Michiganders Getting Fatter as Nation’s Obese Shed a Few Pounds

Obesity rates declined nationally for the first time since 1998 in America’s Health Rankings, but Michigan sees 5 percent increase in obesity as state slips to No. 34 overall.

Obesity ballooned by 5 percent from 2012 in America's Health Rankings, with more than 2.5 million adults in Michigan considered obese. Patch file photo
Obesity ballooned by 5 percent from 2012 in America's Health Rankings, with more than 2.5 million adults in Michigan considered obese. Patch file photo

Michigan residents need to lighten up  (we're the nation's 10th fattest state), stop smoking and binge drinking, and stop engaging in violent crime to bring the state above the middle of the pack in America’s Health Rankings, an annual state-by-state tracking of health-care measures released today.

Michigan ranked 34th in the analysis that found Hawaii as the healthiest and Mississippi as the least healthiest states. Last year, Michigan ranked 33rd in the annual ranking compiled by United Health Foundation and its partners, the American Public Health Association and the Partnership for Prevention, using data from a variety of government sources and professional industry groups.

Nationally, Americans are generally healthier than they were last year due in large part to behavioral changes, especially as they relate to smoking and physical inactivity.

Of Michigan’s health challenges, obesity is one of the greatest. The state saw an increase of about 5 percent in adult obesity, with 31.1 percent of residents considered obese, compared with 27.6 percent nationally.

Michigan ranks 40th among U.S. states in obesity and 34th in incidence of diabetes.

Still, 2.5 million adults in Michigan are considered obese and 1.9 million considered physically inactive.

Nationally, this year’s obesity rate represents a slight decline from last year’s rate of 27.8, and 2013 was first year since 1998 that obesity declined.

Dr. Reed Tuckson, United Health Foundation’s external senior medical adviser, said in a news release that he hopes the leveling off of the obesity rate is a sign of further improvement to come.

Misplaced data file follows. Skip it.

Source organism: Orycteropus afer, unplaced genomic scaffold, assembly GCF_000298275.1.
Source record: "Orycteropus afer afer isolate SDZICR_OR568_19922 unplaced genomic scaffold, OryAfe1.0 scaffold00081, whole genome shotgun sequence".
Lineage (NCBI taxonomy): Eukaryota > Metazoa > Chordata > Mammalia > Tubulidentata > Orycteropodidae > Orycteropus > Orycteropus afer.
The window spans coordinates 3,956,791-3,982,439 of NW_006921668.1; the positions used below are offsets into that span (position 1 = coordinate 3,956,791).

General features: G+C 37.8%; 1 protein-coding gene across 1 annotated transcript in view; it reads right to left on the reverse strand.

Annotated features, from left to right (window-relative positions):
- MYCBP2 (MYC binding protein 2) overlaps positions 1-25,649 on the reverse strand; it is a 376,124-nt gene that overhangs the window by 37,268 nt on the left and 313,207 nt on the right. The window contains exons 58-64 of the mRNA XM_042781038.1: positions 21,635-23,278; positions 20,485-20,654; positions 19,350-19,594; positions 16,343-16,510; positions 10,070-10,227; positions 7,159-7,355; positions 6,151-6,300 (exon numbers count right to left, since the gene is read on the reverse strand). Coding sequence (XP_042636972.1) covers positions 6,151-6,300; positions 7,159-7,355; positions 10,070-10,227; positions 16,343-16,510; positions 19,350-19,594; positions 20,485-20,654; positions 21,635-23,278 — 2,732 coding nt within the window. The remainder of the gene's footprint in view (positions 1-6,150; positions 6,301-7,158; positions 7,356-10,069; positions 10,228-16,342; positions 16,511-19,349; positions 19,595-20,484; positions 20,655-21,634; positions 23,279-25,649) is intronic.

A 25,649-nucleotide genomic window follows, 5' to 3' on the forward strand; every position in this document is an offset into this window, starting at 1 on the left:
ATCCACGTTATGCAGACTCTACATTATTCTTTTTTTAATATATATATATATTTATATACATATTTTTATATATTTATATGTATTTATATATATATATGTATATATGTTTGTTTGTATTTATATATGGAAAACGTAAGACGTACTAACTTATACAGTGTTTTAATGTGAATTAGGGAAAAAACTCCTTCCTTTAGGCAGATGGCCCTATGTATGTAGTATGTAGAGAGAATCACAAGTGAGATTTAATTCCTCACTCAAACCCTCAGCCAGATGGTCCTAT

“We should certainly celebrate these gains,” Tuckson said, but much work needs to be done in reducing diabetes, health disease and other chronic health conditions related to obesity “that compromise Americans’ health and vitality.”

Michigan also got low marks for the percent of adults who smoke. The state is ranked 39th nationally, with 23.3 adults – almost 1.9 million adults – regularly lighting up. Nationally, the smoking rate among adults dropped to 19.6 percent, down from 21.2 percent.

Some of the other findings in Michigan:

  • Though still cited as a problem, violent crime has decreased by 22 percent over the past 10 years, down to 455 offenses per 100,000. At the beginning of the period, there were 555 violent offenses per 100,000.
  • Fewer children – 19.2 percent of persons under 18, compared with 22.7 a year ago – are living in poverty.
  • In the past five years, air pollution decreased by 40 percent to 9.3, down from 13.0, micrograms of fine particulate per cubic meter.
  • More Michiganders are getting immunized, with the 60.2 percent of adolescents 13-17 years getting vaccinations, compared with 68 percent in 2012.
  • 52.7 percent of adults aged 25 years and older with at least a high school education report their health is very good or excellent compared to only 25.6 percent with less than a high school education, resulting in a gap of 27.1 percent.

Though Michigan as a state struggles with obesity and in other measures, some of the state’s strengths were a low percentage of uninsured residents, little disparity in health status by educational attainment, and a low incidence of Salmonella infections.

The annual America’s Health Rankings is based on data from the US Departments of Health and Human Services, Commerce, Education, Justice and Labor; US Environmental Protection Agency; US Census Bureau; the American Medical Association; the American Dental Association; the Dartmouth Atlas Project; and the Trust for America’s Health

United Health Foundation, the insurer’s nonprofit foundation, provides a variety of tools to help communities and individuals make healthy choices, including customizable reports, enhanced social media and other innovative online resources on americashealthrankings.org, where the full report can be downloaded.


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